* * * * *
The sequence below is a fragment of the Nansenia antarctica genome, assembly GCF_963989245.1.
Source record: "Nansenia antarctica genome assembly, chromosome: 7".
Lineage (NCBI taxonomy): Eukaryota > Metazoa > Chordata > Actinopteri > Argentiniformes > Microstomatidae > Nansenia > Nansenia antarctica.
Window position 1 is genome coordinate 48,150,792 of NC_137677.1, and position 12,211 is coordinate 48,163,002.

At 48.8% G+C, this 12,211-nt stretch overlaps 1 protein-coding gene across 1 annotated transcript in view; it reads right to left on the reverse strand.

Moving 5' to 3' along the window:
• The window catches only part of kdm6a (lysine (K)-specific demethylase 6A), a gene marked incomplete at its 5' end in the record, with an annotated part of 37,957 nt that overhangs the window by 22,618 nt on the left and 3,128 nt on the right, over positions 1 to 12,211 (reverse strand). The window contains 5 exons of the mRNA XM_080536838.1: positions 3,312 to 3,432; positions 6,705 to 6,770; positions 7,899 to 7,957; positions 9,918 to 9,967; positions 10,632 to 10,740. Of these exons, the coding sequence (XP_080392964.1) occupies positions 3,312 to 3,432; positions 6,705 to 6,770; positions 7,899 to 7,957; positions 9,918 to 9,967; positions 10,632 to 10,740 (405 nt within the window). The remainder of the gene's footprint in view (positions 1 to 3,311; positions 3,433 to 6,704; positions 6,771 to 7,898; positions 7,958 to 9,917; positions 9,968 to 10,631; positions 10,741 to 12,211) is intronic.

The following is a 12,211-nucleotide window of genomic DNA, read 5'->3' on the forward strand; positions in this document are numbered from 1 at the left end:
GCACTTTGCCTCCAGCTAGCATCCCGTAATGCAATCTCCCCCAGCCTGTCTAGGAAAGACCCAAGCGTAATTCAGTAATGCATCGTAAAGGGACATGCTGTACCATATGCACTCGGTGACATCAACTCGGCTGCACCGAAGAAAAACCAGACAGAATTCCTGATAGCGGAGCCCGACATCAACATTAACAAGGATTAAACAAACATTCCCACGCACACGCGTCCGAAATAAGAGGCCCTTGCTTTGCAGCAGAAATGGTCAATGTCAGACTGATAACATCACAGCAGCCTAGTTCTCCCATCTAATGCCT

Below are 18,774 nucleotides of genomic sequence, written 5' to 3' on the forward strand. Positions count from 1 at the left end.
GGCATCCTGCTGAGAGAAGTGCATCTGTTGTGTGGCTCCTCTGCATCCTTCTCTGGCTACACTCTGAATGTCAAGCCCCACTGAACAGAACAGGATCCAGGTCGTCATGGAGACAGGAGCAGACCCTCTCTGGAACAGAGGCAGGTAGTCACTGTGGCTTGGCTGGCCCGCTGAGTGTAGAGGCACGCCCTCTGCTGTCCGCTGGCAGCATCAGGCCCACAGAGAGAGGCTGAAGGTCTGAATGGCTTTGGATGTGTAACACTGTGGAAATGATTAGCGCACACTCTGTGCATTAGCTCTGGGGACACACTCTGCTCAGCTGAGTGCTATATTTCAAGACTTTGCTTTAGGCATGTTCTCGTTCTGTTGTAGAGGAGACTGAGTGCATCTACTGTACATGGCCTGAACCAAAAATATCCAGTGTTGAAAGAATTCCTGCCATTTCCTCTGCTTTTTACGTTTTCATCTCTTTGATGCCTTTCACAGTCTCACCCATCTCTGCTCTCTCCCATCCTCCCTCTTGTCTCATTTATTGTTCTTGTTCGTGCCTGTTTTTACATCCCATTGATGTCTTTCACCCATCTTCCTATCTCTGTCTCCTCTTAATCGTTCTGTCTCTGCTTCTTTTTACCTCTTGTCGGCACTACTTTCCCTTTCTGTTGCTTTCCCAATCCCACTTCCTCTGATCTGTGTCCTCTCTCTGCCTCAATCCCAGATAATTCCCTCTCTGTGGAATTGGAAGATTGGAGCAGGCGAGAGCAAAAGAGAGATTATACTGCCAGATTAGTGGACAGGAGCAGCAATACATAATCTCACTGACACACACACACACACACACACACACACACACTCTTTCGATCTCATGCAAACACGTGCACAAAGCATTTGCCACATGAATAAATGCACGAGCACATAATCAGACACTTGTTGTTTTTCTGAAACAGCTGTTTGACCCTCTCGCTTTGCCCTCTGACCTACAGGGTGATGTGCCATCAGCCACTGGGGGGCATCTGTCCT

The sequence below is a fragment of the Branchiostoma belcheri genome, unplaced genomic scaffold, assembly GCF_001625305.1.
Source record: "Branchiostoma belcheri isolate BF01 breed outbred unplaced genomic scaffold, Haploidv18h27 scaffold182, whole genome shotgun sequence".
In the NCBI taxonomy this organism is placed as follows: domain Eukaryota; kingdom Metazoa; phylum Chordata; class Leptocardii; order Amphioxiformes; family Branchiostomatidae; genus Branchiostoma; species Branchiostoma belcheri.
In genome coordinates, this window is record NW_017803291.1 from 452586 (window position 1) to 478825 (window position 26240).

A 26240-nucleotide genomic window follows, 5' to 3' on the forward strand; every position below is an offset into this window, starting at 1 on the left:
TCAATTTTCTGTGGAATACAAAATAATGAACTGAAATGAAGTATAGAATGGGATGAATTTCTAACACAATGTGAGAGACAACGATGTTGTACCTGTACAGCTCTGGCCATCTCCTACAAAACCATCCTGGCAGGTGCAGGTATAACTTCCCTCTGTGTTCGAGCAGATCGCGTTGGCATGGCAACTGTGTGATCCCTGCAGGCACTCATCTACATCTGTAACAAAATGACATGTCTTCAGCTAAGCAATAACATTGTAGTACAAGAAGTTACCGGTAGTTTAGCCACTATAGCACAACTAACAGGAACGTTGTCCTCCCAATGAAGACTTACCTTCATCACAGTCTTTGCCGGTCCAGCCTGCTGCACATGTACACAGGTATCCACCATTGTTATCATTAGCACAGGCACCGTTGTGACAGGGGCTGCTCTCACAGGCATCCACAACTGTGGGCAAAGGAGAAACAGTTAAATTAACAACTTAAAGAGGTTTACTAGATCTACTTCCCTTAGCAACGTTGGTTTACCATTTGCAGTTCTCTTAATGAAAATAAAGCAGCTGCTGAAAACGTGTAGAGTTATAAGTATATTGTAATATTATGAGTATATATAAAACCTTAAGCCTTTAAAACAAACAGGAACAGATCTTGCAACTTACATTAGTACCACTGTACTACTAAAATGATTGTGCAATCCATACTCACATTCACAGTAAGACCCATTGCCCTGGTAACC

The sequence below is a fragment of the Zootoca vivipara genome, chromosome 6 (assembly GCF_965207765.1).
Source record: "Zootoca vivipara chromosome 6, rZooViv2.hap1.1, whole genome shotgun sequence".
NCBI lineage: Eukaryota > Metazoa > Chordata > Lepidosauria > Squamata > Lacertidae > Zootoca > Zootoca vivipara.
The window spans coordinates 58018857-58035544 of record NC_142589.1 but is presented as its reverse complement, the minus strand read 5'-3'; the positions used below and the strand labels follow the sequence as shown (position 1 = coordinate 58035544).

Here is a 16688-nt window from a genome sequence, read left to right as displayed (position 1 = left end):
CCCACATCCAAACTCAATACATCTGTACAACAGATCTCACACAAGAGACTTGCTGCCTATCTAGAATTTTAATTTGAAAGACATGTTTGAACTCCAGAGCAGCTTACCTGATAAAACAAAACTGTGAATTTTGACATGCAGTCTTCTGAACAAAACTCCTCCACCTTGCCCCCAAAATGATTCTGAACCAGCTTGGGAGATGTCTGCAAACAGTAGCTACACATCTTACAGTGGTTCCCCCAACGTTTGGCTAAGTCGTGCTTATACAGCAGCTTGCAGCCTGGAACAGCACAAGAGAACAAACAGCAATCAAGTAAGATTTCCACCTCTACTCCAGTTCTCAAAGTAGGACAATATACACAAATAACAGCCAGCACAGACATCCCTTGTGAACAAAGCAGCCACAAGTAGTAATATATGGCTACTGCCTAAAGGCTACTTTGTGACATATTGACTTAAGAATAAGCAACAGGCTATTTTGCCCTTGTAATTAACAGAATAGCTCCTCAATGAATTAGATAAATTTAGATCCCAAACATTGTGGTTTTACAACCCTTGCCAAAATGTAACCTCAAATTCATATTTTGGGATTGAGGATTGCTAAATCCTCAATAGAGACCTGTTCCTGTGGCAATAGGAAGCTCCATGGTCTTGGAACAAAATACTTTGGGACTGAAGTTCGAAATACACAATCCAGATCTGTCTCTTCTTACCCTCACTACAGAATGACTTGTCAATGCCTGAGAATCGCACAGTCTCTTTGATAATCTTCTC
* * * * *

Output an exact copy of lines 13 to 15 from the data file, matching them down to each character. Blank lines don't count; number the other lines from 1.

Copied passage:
Source record: "Branchiostoma belcheri isolate BF01 breed outbred unplaced genomic scaffold, Haploidv18h27 scaffold182, whole genome shotgun sequence".
In the NCBI taxonomy this organism is placed as follows: domain Eukaryota; kingdom Metazoa; phylum Chordata; class Leptocardii; order Amphioxiformes; family Branchiostomatidae; genus Branchiostoma; species Branchiostoma belcheri.
In genome coordinates, this window is record NW_017803291.1 from 452586 (window position 1) to 478825 (window position 26240).